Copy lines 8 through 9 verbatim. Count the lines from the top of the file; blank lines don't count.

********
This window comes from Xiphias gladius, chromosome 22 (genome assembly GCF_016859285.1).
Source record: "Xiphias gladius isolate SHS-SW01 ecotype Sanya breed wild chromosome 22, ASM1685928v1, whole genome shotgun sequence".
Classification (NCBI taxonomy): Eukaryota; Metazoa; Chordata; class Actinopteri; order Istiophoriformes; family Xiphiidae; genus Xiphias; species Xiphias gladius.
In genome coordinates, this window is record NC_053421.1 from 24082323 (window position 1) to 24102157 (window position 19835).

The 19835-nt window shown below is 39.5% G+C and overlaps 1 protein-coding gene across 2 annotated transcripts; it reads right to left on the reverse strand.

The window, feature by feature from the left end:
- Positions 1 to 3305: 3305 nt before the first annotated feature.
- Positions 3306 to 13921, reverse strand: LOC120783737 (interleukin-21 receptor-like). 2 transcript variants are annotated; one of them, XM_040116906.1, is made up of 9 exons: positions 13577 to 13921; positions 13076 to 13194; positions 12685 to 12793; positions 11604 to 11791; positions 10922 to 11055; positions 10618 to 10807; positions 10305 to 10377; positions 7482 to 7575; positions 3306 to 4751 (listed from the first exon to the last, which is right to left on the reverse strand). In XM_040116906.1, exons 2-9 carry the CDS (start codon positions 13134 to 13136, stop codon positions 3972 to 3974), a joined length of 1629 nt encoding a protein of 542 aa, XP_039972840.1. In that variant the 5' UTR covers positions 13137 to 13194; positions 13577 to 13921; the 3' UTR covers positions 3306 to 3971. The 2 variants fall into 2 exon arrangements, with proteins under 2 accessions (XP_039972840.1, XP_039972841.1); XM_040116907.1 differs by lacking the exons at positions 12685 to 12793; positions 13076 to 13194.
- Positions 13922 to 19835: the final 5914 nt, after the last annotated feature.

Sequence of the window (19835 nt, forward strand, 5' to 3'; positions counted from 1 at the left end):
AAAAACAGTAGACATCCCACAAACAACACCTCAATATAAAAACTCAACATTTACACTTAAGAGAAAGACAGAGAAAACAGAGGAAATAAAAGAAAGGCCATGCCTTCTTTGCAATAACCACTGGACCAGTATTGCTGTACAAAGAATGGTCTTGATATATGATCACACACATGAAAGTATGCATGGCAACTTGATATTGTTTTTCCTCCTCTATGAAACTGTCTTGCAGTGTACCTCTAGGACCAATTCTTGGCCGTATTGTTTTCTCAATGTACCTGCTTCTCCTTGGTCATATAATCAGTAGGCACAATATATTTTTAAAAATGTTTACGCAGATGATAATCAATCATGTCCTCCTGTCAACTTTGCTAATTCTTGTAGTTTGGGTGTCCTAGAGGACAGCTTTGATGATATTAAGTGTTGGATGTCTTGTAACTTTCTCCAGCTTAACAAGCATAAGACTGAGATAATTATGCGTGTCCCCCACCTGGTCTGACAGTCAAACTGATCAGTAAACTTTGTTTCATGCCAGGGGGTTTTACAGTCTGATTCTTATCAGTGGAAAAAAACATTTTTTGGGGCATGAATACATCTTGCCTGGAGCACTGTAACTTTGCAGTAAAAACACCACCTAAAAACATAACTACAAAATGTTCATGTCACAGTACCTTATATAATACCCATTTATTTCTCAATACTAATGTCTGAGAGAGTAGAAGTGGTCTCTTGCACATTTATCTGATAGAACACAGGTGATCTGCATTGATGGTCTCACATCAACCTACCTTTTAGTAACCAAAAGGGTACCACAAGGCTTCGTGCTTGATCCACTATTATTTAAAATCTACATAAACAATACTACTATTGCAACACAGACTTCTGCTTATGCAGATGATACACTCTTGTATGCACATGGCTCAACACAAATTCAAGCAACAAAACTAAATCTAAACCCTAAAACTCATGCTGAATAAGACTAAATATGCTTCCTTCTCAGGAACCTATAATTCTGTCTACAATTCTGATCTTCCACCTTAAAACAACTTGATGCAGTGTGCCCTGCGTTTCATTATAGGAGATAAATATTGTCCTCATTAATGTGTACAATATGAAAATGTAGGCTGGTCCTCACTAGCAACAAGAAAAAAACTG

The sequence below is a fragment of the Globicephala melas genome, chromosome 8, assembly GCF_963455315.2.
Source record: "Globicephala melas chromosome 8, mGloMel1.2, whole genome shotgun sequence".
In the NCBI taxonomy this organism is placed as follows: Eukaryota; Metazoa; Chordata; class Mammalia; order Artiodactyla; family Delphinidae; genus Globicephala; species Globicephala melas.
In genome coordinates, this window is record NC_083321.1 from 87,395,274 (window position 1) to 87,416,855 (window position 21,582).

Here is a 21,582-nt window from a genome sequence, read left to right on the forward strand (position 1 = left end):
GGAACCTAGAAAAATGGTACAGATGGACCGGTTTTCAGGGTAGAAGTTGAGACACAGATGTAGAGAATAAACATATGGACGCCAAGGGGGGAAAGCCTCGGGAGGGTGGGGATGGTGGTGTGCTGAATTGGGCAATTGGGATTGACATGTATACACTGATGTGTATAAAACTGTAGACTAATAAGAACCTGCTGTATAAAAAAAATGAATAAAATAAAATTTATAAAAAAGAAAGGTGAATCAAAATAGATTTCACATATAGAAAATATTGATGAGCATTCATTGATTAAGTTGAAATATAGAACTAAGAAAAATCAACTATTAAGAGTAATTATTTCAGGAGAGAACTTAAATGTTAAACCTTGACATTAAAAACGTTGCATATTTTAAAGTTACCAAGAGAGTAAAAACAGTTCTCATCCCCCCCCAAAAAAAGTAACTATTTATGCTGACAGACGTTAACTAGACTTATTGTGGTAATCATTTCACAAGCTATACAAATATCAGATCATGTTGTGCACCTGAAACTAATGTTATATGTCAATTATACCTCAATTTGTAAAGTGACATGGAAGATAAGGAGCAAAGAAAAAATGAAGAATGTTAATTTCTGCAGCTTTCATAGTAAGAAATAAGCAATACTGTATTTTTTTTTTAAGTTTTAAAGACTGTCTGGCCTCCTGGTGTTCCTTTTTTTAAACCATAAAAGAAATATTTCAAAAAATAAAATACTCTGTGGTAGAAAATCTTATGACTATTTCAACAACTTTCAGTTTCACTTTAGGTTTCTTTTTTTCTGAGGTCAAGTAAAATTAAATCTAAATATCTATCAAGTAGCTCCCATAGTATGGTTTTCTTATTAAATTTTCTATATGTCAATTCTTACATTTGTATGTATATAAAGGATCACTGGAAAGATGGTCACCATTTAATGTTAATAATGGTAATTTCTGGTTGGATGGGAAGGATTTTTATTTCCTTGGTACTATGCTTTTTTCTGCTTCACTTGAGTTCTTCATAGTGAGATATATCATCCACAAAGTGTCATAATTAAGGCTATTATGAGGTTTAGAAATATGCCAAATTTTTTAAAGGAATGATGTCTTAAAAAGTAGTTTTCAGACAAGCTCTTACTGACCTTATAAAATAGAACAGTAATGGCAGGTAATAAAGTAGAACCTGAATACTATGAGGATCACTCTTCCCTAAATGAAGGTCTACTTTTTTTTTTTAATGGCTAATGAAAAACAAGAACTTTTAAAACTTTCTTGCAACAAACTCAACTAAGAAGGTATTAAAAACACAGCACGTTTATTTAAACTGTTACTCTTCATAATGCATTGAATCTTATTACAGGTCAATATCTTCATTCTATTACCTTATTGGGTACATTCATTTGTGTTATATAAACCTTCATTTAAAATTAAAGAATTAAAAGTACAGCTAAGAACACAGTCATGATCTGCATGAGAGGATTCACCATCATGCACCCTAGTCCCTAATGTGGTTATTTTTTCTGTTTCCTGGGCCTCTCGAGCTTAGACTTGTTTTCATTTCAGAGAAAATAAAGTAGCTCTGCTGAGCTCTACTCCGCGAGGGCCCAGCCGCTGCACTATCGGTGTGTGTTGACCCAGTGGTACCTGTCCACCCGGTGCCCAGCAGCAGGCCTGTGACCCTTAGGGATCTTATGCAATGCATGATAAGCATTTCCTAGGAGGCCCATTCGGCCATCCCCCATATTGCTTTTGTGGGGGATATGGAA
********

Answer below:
- Positions 3306 to 13921, reverse strand: LOC120783737 (interleukin-21 receptor-like). 2 transcript variants are annotated; one of them, XM_040116906.1, is made up of 9 exons: positions 13577 to 13921; positions 13076 to 13194; positions 12685 to 12793; positions 11604 to 11791; positions 10922 to 11055; positions 10618 to 10807; positions 10305 to 10377; positions 7482 to 7575; positions 3306 to 4751 (listed from the first exon to the last, which is right to left on the reverse strand). In XM_040116906.1, exons 2-9 carry the CDS (start codon positions 13134 to 13136, stop codon positions 3972 to 3974), a joined length of 1629 nt encoding a protein of 542 aa, XP_039972840.1. In that variant the 5' UTR covers positions 13137 to 13194; positions 13577 to 13921; the 3' UTR covers positions 3306 to 3971. The 2 variants fall into 2 exon arrangements, with proteins under 2 accessions (XP_039972840.1, XP_039972841.1); XM_040116907.1 differs by lacking the exons at positions 12685 to 12793; positions 13076 to 13194.
- Positions 13922 to 19835: the final 5914 nt, after the last annotated feature.